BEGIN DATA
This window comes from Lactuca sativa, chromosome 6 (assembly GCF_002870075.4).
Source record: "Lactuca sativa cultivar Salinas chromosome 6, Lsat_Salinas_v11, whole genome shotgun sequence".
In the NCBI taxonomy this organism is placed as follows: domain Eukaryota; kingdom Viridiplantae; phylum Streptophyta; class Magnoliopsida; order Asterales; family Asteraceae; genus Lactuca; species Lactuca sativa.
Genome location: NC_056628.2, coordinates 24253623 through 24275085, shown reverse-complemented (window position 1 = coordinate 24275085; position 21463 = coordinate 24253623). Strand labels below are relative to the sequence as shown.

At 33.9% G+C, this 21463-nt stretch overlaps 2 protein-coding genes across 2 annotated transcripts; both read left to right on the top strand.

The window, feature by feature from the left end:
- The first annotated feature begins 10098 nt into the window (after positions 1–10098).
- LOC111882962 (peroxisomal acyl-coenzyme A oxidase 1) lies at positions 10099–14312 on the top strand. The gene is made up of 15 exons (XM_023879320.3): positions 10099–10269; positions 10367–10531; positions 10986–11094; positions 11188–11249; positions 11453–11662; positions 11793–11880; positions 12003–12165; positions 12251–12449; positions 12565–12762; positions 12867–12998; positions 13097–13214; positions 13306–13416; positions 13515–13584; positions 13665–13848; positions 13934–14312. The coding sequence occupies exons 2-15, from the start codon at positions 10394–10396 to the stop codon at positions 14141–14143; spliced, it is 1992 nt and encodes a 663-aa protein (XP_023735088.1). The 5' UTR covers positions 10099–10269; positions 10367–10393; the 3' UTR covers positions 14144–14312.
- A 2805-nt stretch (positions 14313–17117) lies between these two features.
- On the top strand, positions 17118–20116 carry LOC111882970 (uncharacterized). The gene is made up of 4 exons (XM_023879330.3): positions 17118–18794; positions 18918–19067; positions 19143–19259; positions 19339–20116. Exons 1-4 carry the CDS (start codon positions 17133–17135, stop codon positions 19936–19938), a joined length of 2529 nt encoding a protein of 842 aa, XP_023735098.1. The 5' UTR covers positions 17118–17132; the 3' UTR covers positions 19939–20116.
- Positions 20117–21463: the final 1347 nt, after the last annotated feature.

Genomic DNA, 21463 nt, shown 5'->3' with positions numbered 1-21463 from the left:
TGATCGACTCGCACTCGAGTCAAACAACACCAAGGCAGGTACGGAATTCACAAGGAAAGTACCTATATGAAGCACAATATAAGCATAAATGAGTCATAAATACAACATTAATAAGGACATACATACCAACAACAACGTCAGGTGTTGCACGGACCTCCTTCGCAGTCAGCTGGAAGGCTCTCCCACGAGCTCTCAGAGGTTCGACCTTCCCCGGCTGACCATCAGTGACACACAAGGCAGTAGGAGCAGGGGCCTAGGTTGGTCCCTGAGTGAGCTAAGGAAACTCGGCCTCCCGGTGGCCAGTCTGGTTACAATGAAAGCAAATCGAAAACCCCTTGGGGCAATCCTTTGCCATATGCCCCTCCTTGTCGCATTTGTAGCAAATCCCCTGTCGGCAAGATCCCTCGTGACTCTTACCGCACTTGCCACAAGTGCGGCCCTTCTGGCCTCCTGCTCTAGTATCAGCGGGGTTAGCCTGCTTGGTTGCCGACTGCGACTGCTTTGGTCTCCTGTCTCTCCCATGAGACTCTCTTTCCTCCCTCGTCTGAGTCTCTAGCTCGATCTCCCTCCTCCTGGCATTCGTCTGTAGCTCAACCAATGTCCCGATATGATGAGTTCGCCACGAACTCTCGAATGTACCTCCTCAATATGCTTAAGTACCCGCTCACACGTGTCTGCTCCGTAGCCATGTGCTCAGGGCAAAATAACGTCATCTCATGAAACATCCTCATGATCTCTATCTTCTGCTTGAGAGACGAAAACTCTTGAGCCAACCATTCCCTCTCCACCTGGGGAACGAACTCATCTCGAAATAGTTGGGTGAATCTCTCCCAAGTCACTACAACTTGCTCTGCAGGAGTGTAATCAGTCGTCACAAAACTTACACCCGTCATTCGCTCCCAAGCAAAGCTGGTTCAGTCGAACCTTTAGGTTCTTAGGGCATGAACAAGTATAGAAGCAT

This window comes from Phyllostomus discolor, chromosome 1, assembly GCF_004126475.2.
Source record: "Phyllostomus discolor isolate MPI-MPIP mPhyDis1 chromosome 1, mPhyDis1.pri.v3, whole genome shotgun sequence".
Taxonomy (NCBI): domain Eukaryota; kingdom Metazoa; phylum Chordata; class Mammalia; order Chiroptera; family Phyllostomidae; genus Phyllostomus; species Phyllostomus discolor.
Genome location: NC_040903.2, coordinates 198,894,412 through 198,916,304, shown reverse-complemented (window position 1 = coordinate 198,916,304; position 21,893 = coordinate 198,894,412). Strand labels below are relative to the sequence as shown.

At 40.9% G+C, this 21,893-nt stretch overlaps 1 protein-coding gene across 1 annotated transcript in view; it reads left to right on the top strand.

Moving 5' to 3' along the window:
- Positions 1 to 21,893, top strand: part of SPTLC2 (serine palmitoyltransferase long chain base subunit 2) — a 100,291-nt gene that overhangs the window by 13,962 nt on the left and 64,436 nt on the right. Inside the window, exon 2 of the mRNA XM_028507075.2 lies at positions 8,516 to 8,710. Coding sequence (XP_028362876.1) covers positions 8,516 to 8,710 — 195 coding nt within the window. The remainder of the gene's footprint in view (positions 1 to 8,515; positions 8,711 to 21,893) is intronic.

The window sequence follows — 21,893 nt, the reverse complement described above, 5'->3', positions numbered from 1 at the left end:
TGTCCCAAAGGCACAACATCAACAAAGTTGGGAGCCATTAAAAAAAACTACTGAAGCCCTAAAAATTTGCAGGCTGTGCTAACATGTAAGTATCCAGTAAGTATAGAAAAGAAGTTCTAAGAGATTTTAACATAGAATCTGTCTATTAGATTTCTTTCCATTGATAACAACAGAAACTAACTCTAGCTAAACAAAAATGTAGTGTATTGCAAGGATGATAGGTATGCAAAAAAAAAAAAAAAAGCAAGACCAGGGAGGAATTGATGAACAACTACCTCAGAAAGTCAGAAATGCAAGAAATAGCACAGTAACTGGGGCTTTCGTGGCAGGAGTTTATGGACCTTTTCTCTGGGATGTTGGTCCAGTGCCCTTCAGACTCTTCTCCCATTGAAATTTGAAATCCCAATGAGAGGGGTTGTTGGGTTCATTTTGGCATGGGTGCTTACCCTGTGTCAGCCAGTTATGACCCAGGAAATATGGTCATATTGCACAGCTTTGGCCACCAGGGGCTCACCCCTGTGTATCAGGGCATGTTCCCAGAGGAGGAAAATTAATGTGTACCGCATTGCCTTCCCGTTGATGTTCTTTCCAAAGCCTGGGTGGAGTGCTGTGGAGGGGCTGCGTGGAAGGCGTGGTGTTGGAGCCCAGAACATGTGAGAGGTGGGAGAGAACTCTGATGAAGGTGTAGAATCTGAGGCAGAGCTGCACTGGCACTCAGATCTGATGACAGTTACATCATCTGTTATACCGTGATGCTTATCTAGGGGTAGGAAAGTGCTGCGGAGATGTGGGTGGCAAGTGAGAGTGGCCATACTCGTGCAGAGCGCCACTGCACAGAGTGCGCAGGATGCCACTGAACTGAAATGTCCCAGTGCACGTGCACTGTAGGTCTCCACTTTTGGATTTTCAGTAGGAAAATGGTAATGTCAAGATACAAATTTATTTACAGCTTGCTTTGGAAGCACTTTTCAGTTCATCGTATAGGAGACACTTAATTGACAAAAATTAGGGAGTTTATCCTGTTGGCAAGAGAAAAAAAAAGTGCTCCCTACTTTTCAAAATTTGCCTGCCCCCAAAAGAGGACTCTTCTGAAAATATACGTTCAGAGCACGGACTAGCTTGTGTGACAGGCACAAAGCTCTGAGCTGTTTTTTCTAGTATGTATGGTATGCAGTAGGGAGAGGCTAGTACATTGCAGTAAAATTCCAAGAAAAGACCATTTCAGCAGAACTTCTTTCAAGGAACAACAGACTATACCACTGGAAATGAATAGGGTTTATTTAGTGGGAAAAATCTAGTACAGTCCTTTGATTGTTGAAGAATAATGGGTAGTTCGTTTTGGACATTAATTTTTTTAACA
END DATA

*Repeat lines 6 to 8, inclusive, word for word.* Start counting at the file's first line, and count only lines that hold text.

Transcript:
The window, feature by feature from the left end:
- The first annotated feature begins 10098 nt into the window (after positions 1–10098).
- LOC111882962 (peroxisomal acyl-coenzyme A oxidase 1) lies at positions 10099–14312 on the top strand. The gene is made up of 15 exons (XM_023879320.3): positions 10099–10269; positions 10367–10531; positions 10986–11094; positions 11188–11249; positions 11453–11662; positions 11793–11880; positions 12003–12165; positions 12251–12449; positions 12565–12762; positions 12867–12998; positions 13097–13214; positions 13306–13416; positions 13515–13584; positions 13665–13848; positions 13934–14312. The coding sequence occupies exons 2-15, from the start codon at positions 10394–10396 to the stop codon at positions 14141–14143; spliced, it is 1992 nt and encodes a 663-aa protein (XP_023735088.1). The 5' UTR covers positions 10099–10269; positions 10367–10393; the 3' UTR covers positions 14144–14312.